New York City Police Officer And Customs And Border Protection Officer Plead Guilty To International Arms Trafficking
Earlier today, Rex Maralit, a New York City Police Officer previously assigned to police headquarters in Manhattan, and his brother Wilfredo Maralit, a Customs and Border Protection Officer previously assigned to Los Angeles International Airport, pleaded guilty in Brooklyn federal court to violating the Arms Export Control Act. The two men were charged in connection with their respective roles in the export of high-powered weapons from the United States to the Philippines, without a license from the U.S. State Department.
The pleas were announced by Loretta E. Lynch, United States Attorney for the Eastern District of New York; James T. Hayes, Jr., Special Agent-in-Charge, U.S. Immigration and Customs Enforcement (ICE), Homeland Security Investigations (HSI), New York; Craig W. Rupert, Special Agent-in-Charge of the Defense Criminal Investigative Service (DCIS), Northeast Field Office; Thomas J. Cannon, Special Agent-in-Charge, Bureau of Alcohol, Tobacco, Firearms and Explosives (ATF), New York Field Division; and William J. Bratton, Commissioner, New York City Police Department (NYPD).
According to court filings and statements at today’s proceedings, between January 2009 and September 2013, the defendants engaged in a scheme to smuggle high-powered assault rifles, sniper rifles, pistols, and firearm accessories, such as high-capacity magazines, from the United States to the Philippines, where they were sold to overseas customers. Both of the defendants who pleaded guilty today are American law enforcement officers, who brazenly used their credentials and status to obtain extremely dangerous weapons and ship the weapons for export and resale, as well as to obtain discounts on various weapons from U.S.-based gun dealers. The firearms that the defendants illegally exported and sold included the Barrett M82A1 .50 caliber semi-automatic long range sniper rifle, the FN “SCAR” assault rifle, and the FN Herstal 5.7mm semi-automatic pistol. Many of the weapons the defendants exported are specifically designed to penetrate both hard and soft body armor.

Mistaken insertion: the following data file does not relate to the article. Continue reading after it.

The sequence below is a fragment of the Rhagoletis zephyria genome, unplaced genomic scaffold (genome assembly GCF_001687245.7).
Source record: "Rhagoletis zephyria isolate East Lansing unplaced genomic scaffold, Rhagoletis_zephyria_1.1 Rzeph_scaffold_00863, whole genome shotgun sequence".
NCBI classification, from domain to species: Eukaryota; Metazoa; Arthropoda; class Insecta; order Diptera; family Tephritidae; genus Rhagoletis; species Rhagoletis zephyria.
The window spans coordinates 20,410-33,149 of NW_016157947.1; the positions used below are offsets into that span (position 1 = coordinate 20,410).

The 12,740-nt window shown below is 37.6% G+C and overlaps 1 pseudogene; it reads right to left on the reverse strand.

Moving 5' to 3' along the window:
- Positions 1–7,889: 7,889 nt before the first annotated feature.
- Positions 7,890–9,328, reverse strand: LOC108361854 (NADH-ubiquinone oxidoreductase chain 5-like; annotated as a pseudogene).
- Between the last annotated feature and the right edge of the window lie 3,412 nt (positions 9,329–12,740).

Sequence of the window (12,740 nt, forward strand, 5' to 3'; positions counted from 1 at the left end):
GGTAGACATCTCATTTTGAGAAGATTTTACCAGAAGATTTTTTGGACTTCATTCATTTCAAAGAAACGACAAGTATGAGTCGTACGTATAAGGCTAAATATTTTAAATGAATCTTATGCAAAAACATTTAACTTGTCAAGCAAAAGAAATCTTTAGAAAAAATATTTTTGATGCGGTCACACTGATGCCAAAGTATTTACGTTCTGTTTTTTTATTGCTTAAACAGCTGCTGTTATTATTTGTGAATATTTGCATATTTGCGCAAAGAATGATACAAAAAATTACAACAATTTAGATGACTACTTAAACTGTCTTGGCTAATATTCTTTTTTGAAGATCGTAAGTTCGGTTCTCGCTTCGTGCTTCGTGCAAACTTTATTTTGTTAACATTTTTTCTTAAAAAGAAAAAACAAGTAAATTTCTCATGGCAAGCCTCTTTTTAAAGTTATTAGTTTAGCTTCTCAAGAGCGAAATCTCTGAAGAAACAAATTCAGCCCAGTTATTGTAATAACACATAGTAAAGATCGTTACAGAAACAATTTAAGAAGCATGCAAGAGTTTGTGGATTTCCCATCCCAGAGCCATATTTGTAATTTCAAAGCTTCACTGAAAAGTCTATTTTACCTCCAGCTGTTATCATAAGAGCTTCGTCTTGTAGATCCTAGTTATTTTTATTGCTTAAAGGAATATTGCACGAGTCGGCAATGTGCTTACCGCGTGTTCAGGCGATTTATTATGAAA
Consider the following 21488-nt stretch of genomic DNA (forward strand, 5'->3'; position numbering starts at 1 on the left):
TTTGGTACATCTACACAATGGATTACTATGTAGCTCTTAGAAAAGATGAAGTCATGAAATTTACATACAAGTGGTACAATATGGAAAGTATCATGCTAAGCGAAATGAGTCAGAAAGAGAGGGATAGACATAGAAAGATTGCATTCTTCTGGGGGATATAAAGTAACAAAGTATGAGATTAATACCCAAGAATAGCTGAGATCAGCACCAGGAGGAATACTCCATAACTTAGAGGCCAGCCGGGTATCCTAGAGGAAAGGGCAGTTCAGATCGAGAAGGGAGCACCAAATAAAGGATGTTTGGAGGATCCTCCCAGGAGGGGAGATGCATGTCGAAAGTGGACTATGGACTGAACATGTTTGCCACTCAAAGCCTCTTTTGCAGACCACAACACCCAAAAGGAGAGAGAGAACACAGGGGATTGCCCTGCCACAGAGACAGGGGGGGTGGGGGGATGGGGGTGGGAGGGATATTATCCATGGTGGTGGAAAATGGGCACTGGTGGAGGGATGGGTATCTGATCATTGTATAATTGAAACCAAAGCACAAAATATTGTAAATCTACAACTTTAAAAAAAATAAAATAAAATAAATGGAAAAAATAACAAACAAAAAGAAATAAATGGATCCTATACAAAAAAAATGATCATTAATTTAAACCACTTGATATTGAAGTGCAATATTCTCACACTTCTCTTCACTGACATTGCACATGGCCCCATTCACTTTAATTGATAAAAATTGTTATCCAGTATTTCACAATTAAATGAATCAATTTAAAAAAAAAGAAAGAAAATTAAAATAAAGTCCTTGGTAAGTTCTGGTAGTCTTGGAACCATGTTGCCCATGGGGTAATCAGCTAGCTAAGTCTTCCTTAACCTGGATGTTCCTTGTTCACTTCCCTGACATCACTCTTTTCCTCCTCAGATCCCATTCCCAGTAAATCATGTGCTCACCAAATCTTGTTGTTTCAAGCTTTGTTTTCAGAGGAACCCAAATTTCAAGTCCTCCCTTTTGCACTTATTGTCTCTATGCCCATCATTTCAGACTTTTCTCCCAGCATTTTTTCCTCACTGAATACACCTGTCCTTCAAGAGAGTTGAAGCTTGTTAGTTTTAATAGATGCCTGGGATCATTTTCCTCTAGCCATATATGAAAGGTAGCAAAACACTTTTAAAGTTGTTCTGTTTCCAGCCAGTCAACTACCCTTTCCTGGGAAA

The Arms Export Control Act requires exporters of firearms to first obtain the approval of the State Department before shipping weapons overseas. The United States Munitions List requires export licenses for firearms such as the military-style assault rifles, sniper rifles, and semi-automatic handguns exported by the defendants. Similarly, dealing in firearms is regulated by the ATF, which requires gun dealers to first obtain a federal firearms license before engaging in such a business.
“Today a New York Police Officer and a Customs and Border Protection Officer admitted their involvement in a serious federal crime. This is a sad day for American law enforcement. But make no mistake: the laws that are designed to regulate the trafficking of dangerous weapons apply with equal force to anyone who would dare to ignore them,” stated U.S. Attorney Lynch. “Criminal conduct by police officers, federal agents, and their confederates is intolerable. I commend our law enforcement partners who brought these men to justice though their diligence and professionalism.” Ms. Lynch expressed her grateful appreciation to HSI, DCIS, ATF, and the NYPD’s Internal Affairs Bureau, which worked closely together to investigate the case, and to the U.S. Attorney’s Offices for the Central District of California and the District of New Jersey for their assistance.
When sentenced on October 16, 2014, by the Hon. Allyne R. Ross, the defendants each face up to 20 years in prison, forfeiture, and a fine of up to $1,000,000.
The government’s case is being prosecuted by Assistant United States Attorneys Seth DuCharme and Sam Nitze, with assistance from Trial Attorney David Recker of the Department of Justice Counterespionage Section.
REX G. MARALIT
Lawrenceville, New Jersey
Garden Grove, California